What is a gipsy brewer?
4 April 2016, By Jonny Garret
How would you feel if I told you that some of your favourite breweries aren’t actually breweries? That some beers are conceived on one side of the world by one person, and brewed on the other side by someone completely different.
I know that sounds ridiculous, but if you are a big fan of Mikkeller or Omnipollo; if you’ve ever enjoyed a Stillwater or Evil Twin beer, then you’ve been enjoying the work of a very untraditional kind of brewer.
A gipsy or “phantom” brewer is a company that does everything else a brewery does, except actually make the beer. Mikkel, founder of Mikkeller, hasn’t brewed a commercial batch of his own beer since around 2006. Instead he rents out or commissions other breweries to make his beers for him. According to a documentary on Youtube, he still comes up with all the recipes on a small Braumeister at his office in Copenhagen. Among these breweries is our Norwegian favourite, Lervig, who make all of his strong stouts including the world-famous Beer Geek Vanilla Shake. The story goes that after trialling the beer at competitions and serving it at Copenhagen Beer Festival, demand became so huge he turned to his friend Mike Murphy to make the first commercial batch. The rest is history.
Meanwhile, Omnipollo have been making outrageous beers for a few years at various locations all over Europe. The two founders, Karl Grandin and Henok Fentie are heavily into art, hence their remarkable bottles, and are inspired by looks as much as taste. While visiting one of the breweries that makes their beer, the awesome Buxton Brewery, we were told that actually Karl is not a huge fan of beer, and purposefully brews drinks that taste as far removed from it as possible. It might explain the endless use of unusual ingredients, the often low bitterness and the obsession with pushing boundaries.
Can gipsy brewers really be craft?
Both Mikkeller and Omnipollo brew the majority of their beers at the mystical De Proef brewery in Belgium. We were lucky enough to be allowed to tour the place, a privilege not granted to many. It couldn’t be further away from the railway arch culture of the UK. We had to wash our shoes before walking in, a request we understood once we saw the spotless brewery. The tanks shone so brightly so you nearly squinted, and from each fermenter hung labels admitting which brewery was using the amazing facilities - pictures that could show any names weren’t allowed. While breweries like Omnipollo proudly proclaim to be gipsy brewers, others use places like De Proef to keep up with demand or to guarantee consistency of a core product, and their provenance story would be ruined by admitting they brewed abroad.
There has been some resistance to the rise of gipsy brewing, particularly in Belgium. Can you be a craft brewer if you are not even the man loading the malt? Do you deserve the credit for a beer if you conceived it and left it to others? For us any criticism is unfair if the concept and recipe is exciting and unique. Just because they didn’t add the hops, that doesn’t mean they aren’t the reason the beer tastes hoppy.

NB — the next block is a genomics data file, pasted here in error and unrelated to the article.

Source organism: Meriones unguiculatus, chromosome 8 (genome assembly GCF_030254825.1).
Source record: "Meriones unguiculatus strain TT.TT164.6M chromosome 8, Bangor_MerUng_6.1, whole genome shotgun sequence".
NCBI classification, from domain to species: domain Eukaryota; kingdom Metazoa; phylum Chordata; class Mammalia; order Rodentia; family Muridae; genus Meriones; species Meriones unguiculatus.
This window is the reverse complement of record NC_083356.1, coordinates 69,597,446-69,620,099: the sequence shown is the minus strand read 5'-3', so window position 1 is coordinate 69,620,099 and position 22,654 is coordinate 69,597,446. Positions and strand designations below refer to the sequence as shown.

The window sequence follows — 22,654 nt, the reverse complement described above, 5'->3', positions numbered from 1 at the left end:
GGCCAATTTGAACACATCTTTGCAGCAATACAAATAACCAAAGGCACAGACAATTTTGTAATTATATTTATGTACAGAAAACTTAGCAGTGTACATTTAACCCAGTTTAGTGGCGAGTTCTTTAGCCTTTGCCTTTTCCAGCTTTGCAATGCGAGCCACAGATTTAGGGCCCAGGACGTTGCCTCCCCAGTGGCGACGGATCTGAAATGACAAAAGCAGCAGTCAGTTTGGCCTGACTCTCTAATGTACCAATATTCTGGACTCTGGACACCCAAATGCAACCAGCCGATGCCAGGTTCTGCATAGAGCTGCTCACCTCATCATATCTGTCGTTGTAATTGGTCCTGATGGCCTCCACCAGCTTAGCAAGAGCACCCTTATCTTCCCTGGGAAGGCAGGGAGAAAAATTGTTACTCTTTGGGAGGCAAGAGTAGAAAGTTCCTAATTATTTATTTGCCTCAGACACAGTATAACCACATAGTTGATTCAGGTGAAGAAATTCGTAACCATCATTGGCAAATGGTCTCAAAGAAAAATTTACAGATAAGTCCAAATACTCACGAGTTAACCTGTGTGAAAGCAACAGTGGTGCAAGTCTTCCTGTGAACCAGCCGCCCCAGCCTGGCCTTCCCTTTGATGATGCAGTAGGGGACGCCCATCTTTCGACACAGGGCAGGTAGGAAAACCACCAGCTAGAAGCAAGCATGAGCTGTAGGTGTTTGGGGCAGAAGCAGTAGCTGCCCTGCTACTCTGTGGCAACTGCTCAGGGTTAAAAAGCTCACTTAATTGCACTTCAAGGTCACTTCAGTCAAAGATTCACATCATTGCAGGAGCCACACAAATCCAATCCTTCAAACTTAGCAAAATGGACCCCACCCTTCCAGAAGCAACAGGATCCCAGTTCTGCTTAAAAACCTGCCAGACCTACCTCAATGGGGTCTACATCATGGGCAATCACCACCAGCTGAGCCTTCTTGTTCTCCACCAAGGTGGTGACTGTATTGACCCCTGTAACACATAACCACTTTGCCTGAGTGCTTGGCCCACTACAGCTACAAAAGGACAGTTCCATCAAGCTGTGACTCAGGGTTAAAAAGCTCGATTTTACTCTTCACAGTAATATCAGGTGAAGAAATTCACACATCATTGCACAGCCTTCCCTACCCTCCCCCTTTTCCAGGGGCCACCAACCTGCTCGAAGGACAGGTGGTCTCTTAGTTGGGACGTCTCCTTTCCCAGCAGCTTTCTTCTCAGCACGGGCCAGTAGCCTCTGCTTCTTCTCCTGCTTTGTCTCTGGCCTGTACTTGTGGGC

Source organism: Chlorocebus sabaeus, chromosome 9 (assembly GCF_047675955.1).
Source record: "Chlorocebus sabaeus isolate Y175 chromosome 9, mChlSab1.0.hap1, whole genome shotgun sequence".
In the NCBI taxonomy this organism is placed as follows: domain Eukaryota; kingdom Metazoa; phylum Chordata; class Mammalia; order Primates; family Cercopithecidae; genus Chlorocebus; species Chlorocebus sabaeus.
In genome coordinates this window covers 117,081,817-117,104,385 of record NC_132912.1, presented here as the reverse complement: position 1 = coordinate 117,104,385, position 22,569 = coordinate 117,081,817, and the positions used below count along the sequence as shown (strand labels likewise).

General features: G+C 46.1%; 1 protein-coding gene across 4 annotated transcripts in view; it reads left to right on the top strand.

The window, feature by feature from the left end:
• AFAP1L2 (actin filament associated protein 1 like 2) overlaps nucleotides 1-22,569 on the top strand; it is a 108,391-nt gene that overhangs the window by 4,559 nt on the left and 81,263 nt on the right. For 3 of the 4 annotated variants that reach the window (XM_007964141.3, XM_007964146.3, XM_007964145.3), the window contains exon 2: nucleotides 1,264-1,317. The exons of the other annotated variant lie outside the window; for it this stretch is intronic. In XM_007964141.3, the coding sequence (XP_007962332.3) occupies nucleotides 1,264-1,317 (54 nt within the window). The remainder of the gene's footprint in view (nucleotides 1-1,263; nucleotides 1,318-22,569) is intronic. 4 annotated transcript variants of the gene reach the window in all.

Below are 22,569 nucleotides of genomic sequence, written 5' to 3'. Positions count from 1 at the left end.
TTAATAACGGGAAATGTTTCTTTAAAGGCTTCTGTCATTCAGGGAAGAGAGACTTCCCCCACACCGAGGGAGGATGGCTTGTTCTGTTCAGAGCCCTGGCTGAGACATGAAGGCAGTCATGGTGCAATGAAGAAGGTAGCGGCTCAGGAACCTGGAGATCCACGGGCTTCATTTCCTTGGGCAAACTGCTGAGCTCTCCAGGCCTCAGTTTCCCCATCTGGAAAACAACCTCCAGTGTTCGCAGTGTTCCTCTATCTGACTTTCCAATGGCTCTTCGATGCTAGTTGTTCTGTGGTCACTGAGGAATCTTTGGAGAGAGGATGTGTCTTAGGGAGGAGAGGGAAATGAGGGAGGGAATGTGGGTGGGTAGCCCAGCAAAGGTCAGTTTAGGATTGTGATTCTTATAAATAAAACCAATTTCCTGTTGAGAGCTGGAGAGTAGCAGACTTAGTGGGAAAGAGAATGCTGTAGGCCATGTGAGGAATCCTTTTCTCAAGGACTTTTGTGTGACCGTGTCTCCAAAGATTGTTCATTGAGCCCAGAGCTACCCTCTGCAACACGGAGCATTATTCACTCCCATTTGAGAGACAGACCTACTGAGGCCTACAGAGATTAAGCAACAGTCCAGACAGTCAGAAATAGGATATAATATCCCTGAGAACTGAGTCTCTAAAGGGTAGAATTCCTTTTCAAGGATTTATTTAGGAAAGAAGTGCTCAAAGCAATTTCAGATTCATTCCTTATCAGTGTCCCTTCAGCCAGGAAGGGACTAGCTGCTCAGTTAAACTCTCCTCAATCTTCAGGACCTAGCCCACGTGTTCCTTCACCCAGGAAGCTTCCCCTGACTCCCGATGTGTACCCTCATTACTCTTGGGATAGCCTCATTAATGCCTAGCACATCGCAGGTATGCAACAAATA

Below are some of our favourite gipsy-brewed beers, all of which push the boundaries of beer in a way that a normal brewery might not be able.
Brewed at De Proef, its unlikely that this is a truly spontaneously (ie wild yeast) beer but it’s definitely made with the right strains, with that cider-like puckering sour and sweet crossover, and a hit of blackcurrant fruitiness.
One of the first of a new wave of absolutely juice bombs, this beer was way ahead of its time when it came out. It smells like pure fruit juice – overripe mango, and pineapple – and has a light, fizzy mouthfeel and a clean finish.
Definitely one of Lervig’s finest moments, this beer brewed with gipsy brewer To Ol from Copenhagen, this lightly soured, slightly caramelized beer is like Anchor Steam with a hint of acidity and a hoppy finish.
We love this big IPA, which is brewed in Belgium but owes as much to the West Coast of America as anywhere seeing as it’s dry hopped to hell with simcoe. Brewed at De Proef it also comes in a new variety every year, whether it’s with a new hop (galaxy in 2013) or a new yeast (brett in 2015). Soon, however, Troubadour won't be a gipsy brewer, with a brewery in the works for early next year.
Soft Focus is a Wheat Ale crazed up with amarillo and tettnanger hops. Flowerful notes from the wheat create a harmonious blend with the hops and add aromas of freshly pressed citrus fruits and orange, as well as softer sweet smells of elderflowers.